Wednesday, July 6, 2011

Indus International School Plans Engagement with Civil Society

Bangalore’s Indus International School, promoted by a group of industrialists, technopreneurs, and academicians, and led by the much decorated former soldier and scholar, Lt. Gen. Arjun Ray, VSM, PVSM, and noted academician Mrs. Sarojini Rao, is nowadays exploring ways and means in which students can engage and contribute to the civil society around them.

For those who have known Bangalore’s Indus International School up-close, it is unnecessary to hear that this is a school which is different, created by leaders from various walks of life, for grooming leaders of tomorrow. This essence of the school has been best captured by the pivotal role, Lt. Gen. Arjun Ray, has taken on in the school ever since its start in 2003.

However, this Param Vishisht Seva Medal holder had some sobering advice to tomorrow’s leaders recently. Addressing students from four Bangalore schools, including Indus, the much decorated General reminded, “One needs to serve first, then lead.”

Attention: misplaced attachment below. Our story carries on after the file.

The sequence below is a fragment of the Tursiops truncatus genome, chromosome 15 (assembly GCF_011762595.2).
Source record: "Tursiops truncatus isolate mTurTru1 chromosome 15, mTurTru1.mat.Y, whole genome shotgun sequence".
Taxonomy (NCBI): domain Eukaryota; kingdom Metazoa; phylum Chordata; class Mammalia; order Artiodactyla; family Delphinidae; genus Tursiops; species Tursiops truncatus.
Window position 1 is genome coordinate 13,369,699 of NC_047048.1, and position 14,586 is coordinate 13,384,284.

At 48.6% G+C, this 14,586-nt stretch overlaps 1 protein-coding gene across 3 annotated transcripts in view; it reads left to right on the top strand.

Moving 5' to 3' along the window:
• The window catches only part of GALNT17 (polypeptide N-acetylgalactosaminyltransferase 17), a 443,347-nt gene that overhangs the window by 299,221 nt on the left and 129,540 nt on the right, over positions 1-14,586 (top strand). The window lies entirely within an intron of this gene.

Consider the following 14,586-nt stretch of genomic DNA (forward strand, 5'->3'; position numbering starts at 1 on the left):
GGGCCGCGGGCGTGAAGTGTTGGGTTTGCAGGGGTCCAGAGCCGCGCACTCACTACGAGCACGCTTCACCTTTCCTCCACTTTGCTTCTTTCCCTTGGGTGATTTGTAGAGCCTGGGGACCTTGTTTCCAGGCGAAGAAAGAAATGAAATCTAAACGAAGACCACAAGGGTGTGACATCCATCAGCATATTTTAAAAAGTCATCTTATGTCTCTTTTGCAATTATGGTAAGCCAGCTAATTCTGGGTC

Though an often repeated theme long back, during the Gandhi era, the timing and the target couldn’t have been more challenging. The retired General was not addressing an average cross-section of Indian students, but students hailing from relatively affluent families across the globe, who have been fortunate to study at posh international schools, like Indus, in India’s Silicon Valley.

The General’s logic? “Students in India are disengaged from the civil society,” thunders this mostly suave army man who has attended the prestigious Staff College, UK.